Bishop Duppa's Almshouses, Richmond
|Bishop Duppa’s Almshouses, Richmond|
|Location||The Vineyard, Richmond, London, England|
|Built||1661 (on Richmond Hill)|
|Rebuilt||1851 (on present site)|
Bishop Duppa’s Almshouses, Richmond are Grade II listed almshouses in Richmond, London. They were founded by Bryan Duppa, Bishop of Winchester, in 1661 (during the reign of Charles II) to house ten unmarried women aged over 50.
The almshouses were originally built on Richmond Hill. By the 19th century they had become dilapidated. They were rebuilt in 1851 in The Vineyard, Richmond next to Queen Elizabeth's Almshouses and the front arch and gateway from the previous site are believed to have been incorporated in the rebuilding. The new site was provided by James Ewing, owner of Downe House, Richmond Hill whose grounds adjoined the existing almshouses. He also paid for their rebuilding, in white brick to a Jacobean design by Thomas Little, receiving the old almshouse site in exchange.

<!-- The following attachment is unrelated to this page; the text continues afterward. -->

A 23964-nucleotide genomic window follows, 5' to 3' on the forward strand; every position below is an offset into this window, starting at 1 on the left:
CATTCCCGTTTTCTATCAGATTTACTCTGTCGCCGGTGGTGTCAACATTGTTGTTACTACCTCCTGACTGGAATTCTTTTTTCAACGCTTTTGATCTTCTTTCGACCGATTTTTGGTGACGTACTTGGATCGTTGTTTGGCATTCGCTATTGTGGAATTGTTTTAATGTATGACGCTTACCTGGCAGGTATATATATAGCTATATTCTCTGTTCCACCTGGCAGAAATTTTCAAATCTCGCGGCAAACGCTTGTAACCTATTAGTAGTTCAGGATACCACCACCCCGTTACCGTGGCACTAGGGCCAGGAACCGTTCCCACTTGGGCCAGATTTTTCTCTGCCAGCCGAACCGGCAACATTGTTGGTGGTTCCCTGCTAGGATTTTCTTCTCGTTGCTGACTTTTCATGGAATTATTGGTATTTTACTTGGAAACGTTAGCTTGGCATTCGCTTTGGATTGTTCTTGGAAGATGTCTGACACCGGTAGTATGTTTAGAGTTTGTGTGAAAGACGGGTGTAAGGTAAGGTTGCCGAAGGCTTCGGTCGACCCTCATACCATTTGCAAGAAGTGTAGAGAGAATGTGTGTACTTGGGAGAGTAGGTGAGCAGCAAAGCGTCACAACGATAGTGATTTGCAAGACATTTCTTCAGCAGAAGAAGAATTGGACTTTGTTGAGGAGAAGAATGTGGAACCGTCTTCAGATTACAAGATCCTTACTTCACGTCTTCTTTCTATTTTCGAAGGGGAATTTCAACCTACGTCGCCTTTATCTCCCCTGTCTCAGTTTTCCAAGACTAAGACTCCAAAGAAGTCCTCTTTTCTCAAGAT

- "Bishop Duppa's Almshouses, Richmond upon Thames". Listing text. British Listed Buildings. Retrieved 4 May 2014.
- "The Almshouses of Richmond". Local history notes. London Borough of Richmond upon Thames. Retrieved 21 April 2013.
- Bridget Cherry and Nikolaus Pevsner (1983). The Buildings of England – London 2: South. London: Penguin Books. p. 531. ISBN 0 14 0710 47 7.
- Stephen Orr. "Bishop Duppa's Almshouses: Timeline". The Vineyard, Richmond: An Online History for residents, their families and friends. Retrieved 4 May 2014.
- "Bishop Duppa’s Almshouses". Almshouses. The Richmond Charities. Retrieved 4 May 2014.
- "Bishop Duppa’s Almshouses". The Richmond Charities. Elderly Accommodation Counsel. Retrieved 6 May 2014.